We believe, teach, and confess that Holy Scripture (the 66 canonical books of the Old and New Testament) differ from all other books in the world, for the Bible is the very Word of God. What's more, we believe that every word in Scripture is God's Word (even the hard parts). We believe what Scripture says about itself. For example:
The Holy Spirit caused every Word to be written through the prophets, evangelists, and disciples. Since Scripture is the Word of God, it contains no errors or contradictions, but, in all its parts, contains the infallible truth (Jn 10:35; Rm 3:21; 1 Cor 2:13). The very Word of God gives the faith to believe this sacred mystery.
Furthermore, the Bible says, "Long ago, at many times and in many ways, God spoke to our fathers by the prophets, but in these last days He has spoken to us by His Son" (Hb 1:1-2). His revelation is complete. For this reason we do not search for the Word, Will, or Revelation of God in "signs and wonders," that is, apart from the words of Holy Scripture... rather, with complete confidence, we find His Word, Will, and Revelation in the words of Holy Scripture, which He has graciously given to us.
Because Holy Scripture is the Word of God, we believe, teach, and confess the Triune God: the One true God (Dt 6:4; 1 Cor 8:4) is the Father and the Son and the Holy Spirit. He tells us that He is three distinct persons, but of one and the same divine essence. These three persons are equal in power, equal in eternity, and equal in majesty, for each person of the Most Holy Trinity possesses the one divine essence entirely (Col 2:9; Mt 28:19).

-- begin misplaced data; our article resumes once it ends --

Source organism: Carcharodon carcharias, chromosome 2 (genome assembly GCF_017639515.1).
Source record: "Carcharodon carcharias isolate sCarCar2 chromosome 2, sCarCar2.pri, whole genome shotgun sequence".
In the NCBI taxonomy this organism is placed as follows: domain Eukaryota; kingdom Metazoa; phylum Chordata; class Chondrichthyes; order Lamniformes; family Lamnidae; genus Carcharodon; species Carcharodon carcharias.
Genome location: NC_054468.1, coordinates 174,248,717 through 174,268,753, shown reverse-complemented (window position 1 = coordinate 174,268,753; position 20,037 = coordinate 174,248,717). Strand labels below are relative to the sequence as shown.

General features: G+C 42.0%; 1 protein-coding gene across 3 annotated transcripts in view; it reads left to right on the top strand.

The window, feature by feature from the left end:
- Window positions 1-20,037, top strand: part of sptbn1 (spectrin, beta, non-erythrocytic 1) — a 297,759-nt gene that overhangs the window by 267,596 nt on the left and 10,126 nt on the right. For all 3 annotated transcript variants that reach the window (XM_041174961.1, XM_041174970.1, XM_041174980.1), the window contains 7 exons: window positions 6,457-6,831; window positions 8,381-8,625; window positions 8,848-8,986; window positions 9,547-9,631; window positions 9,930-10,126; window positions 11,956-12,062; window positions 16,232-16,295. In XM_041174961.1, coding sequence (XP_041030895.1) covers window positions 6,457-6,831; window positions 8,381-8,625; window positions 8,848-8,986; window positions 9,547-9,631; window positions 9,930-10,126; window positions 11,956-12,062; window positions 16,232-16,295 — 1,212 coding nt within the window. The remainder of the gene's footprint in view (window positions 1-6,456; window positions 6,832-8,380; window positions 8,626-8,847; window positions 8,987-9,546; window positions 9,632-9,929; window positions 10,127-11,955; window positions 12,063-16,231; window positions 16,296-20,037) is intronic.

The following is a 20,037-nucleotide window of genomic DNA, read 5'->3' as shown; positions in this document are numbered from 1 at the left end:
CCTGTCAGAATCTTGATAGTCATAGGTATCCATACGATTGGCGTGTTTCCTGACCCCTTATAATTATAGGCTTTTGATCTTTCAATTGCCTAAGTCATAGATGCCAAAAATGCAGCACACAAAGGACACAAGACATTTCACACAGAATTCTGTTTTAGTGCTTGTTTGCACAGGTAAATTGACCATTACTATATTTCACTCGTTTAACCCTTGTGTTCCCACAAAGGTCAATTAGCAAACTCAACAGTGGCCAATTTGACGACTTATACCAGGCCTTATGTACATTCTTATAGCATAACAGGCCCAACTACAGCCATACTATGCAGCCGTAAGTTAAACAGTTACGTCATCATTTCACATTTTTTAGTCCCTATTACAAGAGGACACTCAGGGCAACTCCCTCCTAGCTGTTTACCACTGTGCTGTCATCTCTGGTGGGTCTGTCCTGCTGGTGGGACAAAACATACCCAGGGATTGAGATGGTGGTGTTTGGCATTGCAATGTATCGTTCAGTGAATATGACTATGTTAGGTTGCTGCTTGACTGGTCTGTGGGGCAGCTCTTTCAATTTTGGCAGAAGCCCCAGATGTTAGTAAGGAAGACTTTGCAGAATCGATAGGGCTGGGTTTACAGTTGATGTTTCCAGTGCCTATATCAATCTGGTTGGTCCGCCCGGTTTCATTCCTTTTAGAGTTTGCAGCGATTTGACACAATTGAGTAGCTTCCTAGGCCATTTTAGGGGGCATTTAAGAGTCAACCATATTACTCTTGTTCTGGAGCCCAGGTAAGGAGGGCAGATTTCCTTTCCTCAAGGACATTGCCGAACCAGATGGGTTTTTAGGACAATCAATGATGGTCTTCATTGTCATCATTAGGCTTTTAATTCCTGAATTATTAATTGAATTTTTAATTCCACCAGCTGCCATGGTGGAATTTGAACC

We hold that all teachers and religions that deny the doctrine of the Holy Trinity are outside of the Christian Church. The Triune God is the God who is gracious to man (Jn 3:16-18; 1 Cor 12:3). Since the Fall of man (Gn 1-3), no man can believe in the "fatherhood" of God except he that believes in the eternal Son of God, who became man and reconciled us to God by His vicarious satisfaction (1 Jn 2:23; Jn 14:6).
This is a sacred mystery. We do not seek to explain the Trinity through analogy, metaphor, or simile. Reason cannot comprehend our God; rather, the Triune God gives us faith to believe in the Trinity. We do not explore the Trinity, we adore Him. We worship the Unity in Trinity and the Trinity in Unity, as confessed in the Athanasian Creed.
When the eternal Triune God created all things in the universe, He made all things good (Gn 1-2). He created the first humans, Adam and Eve, in His own image (Gn 1:26, 27; Eph 4:24; Col 3:10)... that is, in true knowledge of God and in true righteousness and holiness and endowed with a truly scientific knowledge of nature (Gn 2:19-23). No sin existed, no hurt, no sickness, no death.